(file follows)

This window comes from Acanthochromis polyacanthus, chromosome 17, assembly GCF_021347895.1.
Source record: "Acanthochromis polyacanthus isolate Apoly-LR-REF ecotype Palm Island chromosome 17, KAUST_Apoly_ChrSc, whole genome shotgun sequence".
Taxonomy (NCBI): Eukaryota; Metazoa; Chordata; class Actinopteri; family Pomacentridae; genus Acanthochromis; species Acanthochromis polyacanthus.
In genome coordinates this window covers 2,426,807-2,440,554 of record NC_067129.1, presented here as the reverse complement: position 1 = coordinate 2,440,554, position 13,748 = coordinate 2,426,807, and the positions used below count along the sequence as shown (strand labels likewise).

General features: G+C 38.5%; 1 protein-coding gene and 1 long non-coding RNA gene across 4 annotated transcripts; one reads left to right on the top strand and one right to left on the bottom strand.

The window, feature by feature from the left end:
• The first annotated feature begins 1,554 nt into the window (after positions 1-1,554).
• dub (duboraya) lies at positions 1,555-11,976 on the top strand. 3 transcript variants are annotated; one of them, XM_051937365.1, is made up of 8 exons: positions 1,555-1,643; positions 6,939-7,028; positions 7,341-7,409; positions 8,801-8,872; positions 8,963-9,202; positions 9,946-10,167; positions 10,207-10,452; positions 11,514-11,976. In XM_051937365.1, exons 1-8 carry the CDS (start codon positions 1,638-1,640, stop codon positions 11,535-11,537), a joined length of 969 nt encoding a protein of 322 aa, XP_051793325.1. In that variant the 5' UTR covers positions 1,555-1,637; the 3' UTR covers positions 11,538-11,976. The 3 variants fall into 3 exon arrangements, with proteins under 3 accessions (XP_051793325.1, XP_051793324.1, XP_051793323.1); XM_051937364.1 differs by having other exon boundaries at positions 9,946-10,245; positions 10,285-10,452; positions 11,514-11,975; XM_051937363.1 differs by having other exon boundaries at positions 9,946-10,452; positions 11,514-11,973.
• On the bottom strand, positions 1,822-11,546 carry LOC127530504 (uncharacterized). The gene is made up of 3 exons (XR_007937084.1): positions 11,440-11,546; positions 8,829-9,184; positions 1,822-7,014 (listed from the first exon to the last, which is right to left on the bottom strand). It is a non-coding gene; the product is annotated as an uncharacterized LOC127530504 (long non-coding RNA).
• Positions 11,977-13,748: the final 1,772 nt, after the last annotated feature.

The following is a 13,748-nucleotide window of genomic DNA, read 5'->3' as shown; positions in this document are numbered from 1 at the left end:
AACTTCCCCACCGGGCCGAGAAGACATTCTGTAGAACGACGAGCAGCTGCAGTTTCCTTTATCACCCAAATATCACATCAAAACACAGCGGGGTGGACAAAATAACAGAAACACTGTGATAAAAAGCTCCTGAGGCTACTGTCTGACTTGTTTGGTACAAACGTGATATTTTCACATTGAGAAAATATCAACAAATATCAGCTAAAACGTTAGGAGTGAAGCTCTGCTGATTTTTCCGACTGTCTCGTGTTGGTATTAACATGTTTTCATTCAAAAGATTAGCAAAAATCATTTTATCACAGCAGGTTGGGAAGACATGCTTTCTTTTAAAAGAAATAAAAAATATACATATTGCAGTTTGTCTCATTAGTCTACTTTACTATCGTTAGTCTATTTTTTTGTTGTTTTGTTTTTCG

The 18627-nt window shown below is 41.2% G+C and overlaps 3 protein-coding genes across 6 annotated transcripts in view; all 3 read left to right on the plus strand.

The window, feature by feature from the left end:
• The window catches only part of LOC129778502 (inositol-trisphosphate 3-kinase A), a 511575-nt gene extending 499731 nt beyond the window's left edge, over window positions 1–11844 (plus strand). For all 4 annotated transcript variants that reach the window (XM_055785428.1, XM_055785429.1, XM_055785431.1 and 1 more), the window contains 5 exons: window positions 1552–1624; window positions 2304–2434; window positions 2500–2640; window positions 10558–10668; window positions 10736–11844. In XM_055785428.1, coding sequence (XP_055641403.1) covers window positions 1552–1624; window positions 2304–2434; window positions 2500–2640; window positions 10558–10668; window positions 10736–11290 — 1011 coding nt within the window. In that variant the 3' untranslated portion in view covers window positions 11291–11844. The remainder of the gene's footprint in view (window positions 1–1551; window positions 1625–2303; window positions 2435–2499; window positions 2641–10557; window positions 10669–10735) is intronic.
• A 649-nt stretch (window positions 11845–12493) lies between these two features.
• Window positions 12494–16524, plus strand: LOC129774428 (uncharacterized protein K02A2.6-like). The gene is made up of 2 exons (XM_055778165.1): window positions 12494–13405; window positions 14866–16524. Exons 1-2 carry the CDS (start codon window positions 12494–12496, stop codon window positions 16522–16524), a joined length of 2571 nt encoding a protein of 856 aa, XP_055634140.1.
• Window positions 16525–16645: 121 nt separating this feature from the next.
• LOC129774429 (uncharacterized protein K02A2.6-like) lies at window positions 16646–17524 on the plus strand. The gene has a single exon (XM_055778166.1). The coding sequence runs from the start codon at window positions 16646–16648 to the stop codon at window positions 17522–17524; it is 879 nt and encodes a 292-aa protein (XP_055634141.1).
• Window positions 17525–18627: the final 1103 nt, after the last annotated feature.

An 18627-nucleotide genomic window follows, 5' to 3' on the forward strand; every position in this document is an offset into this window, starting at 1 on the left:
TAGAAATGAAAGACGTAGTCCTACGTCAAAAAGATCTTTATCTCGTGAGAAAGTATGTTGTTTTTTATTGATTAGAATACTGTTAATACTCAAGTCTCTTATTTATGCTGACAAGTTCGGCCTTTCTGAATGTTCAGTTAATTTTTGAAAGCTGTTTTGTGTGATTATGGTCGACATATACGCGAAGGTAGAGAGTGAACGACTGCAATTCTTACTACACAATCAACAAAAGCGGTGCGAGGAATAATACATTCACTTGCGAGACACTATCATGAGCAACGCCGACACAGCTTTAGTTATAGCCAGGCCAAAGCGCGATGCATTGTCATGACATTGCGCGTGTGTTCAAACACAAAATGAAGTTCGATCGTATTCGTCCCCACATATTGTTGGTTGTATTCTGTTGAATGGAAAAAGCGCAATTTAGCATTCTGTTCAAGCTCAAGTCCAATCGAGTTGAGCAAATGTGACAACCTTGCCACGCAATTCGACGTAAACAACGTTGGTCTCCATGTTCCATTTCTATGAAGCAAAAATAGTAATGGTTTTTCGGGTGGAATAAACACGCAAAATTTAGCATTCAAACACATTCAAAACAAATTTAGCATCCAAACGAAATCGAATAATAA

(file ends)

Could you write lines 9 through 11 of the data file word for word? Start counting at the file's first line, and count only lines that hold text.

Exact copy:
• On the bottom strand, positions 1,822-11,546 carry LOC127530504 (uncharacterized). The gene is made up of 3 exons (XR_007937084.1): positions 11,440-11,546; positions 8,829-9,184; positions 1,822-7,014 (listed from the first exon to the last, which is right to left on the bottom strand). It is a non-coding gene; the product is annotated as an uncharacterized LOC127530504 (long non-coding RNA).
• Positions 11,977-13,748: the final 1,772 nt, after the last annotated feature.

The following is a 13,748-nucleotide window of genomic DNA, read 5'->3' as shown; positions in this document are numbered from 1 at the left end: